Shock and Ore — India’s Love of Gold Goes Beyond Market Prices

Gold is considered the most valuable of all the precious metals — especially in Indian culture.

While the fabulous ore holds value around the world, Indians often keep it for reasons that extend beyond monetary worth. Its purity makes it a fitting part of elaborate wedding ceremonies, and it features heavily in religious and society events. It has such symbolic significance that even the poorest Indians sometimes possess a few grains of it.

According to gold.com, the country has the world’s fourth-highest gold reserve, despite its low-to-medium average income. With or without the cultural reverence, the shock of pandemic-related job losses has left many of India’s poorest citizens with no choice but to sell their scraps of precious metal.

India’s per-capita GDP has fallen, and some 200m people are struggling to survive on less than five dollars a day. One of the nation’s biggest gold-loan providers, Manappuram Finance, auctioned gold worth $54m in just three months — January to March — compared with $80m in the preceding nine. The south of India saw a spike in sales in the first part of 2021, mostly to jewellers. But, in recent months, gold has entered an interesting space.

With the onset of the wedding season, demand is rising. With the cancellation or postponement of weddings in 2020, 50 tons of latent sales and purchases were pushed to 2021.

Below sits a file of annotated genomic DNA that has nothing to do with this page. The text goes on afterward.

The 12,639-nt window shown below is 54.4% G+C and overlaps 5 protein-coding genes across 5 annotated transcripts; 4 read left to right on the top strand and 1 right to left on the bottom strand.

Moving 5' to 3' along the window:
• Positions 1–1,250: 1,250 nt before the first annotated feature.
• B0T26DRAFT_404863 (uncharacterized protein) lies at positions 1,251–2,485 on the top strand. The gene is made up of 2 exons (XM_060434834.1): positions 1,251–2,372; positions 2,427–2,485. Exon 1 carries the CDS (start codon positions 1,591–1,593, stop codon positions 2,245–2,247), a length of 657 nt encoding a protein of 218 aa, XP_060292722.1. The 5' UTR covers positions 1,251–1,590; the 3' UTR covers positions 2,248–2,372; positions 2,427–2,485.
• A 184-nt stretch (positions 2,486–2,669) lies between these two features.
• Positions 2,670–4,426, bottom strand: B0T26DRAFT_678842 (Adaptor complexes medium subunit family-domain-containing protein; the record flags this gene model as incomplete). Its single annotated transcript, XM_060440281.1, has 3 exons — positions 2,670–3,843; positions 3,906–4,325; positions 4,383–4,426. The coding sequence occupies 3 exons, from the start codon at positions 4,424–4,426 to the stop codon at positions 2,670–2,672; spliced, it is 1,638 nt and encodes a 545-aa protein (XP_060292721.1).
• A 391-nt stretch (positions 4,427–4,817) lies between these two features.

On a global scale, the gold market has seen significant change. The price rose to a high of $62m per tonne — it has since settled to $40.2m — because of a fall in supply. While this would have been the perfect time to benefit from the high price, many mines have ceased production because of pandemic-related restrictions.

A recent McKinsey report showed that mines in Australia, China and the US have been affected by the third-party consequences of pandemic restrictions. Most operations rely on diesel-fuelled generators; a slowdown in oil supply, along with decimated workforces and a rise in electricity costs, have challenged under-ground mining. These negative impacts will disrupt an estimated seven percent of global supply. Losses incurred will probably be recouped from a new equilibrium in the gold price.

As India recovers from its “second wave” of coronavirus, gold looks set to bounce back, too. According to MSNBC, a rise in value, driven primarily by seasonal demand, is likely. With the festival of Diwali in early November and the Hindu New Year celebrations to follow, wealthier Indians are expected to spark a demand boom.

With more festivals to come — many were cancelled last year, and revellers and faithful keen for their return — comes the risk of a third wave. While hospital infrastructure has improved, disruption is still likely — especially for those on lower incomes. The people who were forced to sell their gold still face job insecurity and low wages. Should India enter another lockdown, the speed of economic recovery will determine the likelihood of more misery on the unemployment front.

Gold is set to make a comeback; time will tell if India can follow suit.

By Yogesh Patel


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